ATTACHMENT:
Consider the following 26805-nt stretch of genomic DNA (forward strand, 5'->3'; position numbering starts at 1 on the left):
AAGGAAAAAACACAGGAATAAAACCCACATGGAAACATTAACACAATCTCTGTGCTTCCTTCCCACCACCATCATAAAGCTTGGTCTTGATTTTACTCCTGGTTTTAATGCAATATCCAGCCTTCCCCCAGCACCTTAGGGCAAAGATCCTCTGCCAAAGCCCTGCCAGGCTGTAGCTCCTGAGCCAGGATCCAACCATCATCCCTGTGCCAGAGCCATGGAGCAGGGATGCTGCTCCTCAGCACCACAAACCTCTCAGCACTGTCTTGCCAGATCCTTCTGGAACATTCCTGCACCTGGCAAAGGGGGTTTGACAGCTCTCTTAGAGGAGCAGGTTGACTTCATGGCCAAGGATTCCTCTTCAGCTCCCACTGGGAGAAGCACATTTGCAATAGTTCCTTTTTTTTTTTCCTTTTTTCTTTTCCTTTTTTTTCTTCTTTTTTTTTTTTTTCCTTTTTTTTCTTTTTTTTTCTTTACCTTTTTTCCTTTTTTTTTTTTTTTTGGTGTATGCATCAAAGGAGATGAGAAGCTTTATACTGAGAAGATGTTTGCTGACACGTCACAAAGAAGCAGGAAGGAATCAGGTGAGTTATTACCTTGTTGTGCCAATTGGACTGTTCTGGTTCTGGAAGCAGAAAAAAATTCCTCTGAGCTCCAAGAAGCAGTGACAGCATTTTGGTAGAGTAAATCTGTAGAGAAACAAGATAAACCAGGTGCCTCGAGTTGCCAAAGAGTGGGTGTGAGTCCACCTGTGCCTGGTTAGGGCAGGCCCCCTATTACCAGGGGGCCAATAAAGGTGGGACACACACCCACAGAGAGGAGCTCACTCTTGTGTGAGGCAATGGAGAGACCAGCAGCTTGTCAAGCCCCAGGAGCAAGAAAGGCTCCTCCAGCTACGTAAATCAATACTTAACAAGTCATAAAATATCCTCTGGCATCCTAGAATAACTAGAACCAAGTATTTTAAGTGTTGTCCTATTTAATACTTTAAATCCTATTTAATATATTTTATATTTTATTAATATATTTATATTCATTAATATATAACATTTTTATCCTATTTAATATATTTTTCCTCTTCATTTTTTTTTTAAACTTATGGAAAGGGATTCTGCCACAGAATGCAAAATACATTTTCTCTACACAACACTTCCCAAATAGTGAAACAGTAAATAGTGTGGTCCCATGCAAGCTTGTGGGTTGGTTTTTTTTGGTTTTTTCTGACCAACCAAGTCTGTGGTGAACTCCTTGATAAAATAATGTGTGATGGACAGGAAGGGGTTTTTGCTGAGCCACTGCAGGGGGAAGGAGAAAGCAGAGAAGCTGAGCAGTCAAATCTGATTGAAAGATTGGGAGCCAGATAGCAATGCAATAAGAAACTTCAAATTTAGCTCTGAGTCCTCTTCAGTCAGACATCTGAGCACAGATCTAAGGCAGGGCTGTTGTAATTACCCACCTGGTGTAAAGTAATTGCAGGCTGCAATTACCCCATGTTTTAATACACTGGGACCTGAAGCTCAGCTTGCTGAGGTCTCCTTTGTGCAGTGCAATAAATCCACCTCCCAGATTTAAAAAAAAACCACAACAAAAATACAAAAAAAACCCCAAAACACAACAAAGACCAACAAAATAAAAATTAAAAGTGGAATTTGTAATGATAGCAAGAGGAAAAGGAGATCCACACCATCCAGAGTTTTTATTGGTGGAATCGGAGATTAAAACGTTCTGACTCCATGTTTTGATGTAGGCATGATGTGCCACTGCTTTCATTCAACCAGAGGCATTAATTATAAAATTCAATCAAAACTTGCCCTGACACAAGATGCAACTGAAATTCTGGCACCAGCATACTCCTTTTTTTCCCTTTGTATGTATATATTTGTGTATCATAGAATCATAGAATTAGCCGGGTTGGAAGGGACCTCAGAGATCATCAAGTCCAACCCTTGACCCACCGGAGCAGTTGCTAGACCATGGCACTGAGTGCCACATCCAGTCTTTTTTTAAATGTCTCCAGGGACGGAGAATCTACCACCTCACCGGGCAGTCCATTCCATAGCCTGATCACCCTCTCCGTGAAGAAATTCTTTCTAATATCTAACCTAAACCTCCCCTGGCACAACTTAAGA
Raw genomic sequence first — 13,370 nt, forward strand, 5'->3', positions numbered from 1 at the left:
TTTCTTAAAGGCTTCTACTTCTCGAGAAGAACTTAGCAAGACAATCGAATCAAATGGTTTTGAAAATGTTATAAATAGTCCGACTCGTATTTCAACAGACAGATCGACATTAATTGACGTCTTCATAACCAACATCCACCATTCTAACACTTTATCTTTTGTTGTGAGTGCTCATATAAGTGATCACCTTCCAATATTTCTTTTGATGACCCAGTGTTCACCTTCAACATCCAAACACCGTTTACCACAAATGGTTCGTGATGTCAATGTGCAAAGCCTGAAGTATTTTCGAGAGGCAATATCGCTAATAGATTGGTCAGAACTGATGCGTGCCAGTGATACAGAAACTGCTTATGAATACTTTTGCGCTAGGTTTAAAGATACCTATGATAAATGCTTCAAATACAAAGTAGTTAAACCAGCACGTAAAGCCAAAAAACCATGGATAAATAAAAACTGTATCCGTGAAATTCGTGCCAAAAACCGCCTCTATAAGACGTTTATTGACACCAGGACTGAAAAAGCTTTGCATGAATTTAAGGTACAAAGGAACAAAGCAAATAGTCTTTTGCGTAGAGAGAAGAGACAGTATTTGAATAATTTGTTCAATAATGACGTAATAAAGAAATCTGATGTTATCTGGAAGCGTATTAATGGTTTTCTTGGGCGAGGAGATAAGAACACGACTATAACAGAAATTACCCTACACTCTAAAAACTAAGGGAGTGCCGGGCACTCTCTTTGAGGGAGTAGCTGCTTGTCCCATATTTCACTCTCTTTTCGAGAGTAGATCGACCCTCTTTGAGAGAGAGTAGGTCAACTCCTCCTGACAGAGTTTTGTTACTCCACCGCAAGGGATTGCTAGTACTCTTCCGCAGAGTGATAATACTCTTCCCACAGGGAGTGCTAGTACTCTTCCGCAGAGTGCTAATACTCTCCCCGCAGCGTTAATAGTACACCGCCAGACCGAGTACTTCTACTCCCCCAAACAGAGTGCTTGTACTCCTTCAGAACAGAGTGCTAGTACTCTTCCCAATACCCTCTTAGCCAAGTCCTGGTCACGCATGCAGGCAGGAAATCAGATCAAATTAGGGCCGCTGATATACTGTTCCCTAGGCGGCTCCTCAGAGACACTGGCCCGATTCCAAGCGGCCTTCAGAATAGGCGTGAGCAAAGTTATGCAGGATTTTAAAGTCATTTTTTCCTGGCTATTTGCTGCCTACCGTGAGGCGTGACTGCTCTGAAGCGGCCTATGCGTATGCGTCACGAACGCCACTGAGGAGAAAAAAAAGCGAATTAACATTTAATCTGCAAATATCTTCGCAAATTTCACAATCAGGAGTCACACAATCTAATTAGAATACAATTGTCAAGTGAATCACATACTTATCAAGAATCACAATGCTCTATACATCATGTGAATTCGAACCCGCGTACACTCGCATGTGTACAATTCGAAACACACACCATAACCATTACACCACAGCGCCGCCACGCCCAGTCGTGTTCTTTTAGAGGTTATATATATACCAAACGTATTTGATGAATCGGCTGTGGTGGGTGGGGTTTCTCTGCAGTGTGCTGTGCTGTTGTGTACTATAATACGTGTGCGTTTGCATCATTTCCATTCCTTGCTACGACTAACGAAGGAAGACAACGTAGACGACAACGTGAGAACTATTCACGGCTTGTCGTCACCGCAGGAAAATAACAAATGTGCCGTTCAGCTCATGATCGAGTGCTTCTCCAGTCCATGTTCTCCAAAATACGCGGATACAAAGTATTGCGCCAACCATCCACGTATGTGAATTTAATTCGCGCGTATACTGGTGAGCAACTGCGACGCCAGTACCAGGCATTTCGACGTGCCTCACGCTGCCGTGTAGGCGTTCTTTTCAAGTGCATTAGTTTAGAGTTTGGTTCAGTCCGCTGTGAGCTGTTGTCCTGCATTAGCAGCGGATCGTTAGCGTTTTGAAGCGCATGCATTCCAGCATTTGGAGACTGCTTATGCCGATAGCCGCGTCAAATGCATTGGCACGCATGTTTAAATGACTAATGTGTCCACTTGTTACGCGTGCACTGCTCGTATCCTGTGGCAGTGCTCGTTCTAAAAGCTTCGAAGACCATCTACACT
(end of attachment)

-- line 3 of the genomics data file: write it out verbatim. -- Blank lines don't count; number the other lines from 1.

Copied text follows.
Raw genomic sequence first — 13,370 nt, forward strand, 5'->3', positions numbered from 1 at the left: